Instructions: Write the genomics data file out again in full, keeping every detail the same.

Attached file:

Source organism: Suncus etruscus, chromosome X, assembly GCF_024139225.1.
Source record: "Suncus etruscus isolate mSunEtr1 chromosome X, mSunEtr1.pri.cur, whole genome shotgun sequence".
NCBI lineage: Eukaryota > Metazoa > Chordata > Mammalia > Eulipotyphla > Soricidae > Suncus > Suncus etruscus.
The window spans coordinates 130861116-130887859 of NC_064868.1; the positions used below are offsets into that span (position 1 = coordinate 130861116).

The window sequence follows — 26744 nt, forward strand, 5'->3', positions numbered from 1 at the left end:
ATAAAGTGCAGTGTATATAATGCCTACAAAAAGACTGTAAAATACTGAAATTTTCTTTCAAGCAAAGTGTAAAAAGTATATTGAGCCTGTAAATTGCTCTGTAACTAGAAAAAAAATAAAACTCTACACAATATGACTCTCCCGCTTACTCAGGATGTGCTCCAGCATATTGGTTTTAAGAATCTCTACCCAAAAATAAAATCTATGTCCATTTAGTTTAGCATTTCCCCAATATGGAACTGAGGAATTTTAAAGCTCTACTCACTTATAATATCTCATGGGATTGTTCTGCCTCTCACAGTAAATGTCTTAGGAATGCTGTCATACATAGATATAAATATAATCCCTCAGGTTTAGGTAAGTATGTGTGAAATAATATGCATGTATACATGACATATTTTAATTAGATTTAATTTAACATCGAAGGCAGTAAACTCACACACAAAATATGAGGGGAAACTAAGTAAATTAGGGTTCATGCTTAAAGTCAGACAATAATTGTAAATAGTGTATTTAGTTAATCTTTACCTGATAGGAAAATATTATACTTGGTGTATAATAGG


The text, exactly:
Source organism: Suncus etruscus, chromosome X, assembly GCF_024139225.1.
Source record: "Suncus etruscus isolate mSunEtr1 chromosome X, mSunEtr1.pri.cur, whole genome shotgun sequence".
NCBI lineage: Eukaryota > Metazoa > Chordata > Mammalia > Eulipotyphla > Soricidae > Suncus > Suncus etruscus.
The window spans coordinates 130861116-130887859 of NC_064868.1; the positions used below are offsets into that span (position 1 = coordinate 130861116).

The window sequence follows — 26744 nt, forward strand, 5'->3', positions numbered from 1 at the left end:
ATAAAGTGCAGTGTATATAATGCCTACAAAAAGACTGTAAAATACTGAAATTTTCTTTCAAGCAAAGTGTAAAAAGTATATTGAGCCTGTAAATTGCTCTGTAACTAGAAAAAAAATAAAACTCTACACAATATGACTCTCCCGCTTACTCAGGATGTGCTCCAGCATATTGGTTTTAAGAATCTCTACCCAAAAATAAAATCTATGTCCATTTAGTTTAGCATTTCCCCAATATGGAACTGAGGAATTTTAAAGCTCTACTCACTTATAATATCTCATGGGATTGTTCTGCCTCTCACAGTAAATGTCTTAGGAATGCTGTCATACATAGATATAAATATAATCCCTCAGGTTTAGGTAAGTATGTGTGAAATAATATGCATGTATACATGACATATTTTAATTAGATTTAATTTAACATCGAAGGCAGTAAACTCACACACAAAATATGAGGGGAAACTAAGTAAATTAGGGTTCATGCTTAAAGTCAGACAATAATTGTAAATAGTGTATTTAGTTAATCTTTACCTGATAGGAAAATATTATACTTGGTGTATAATAGG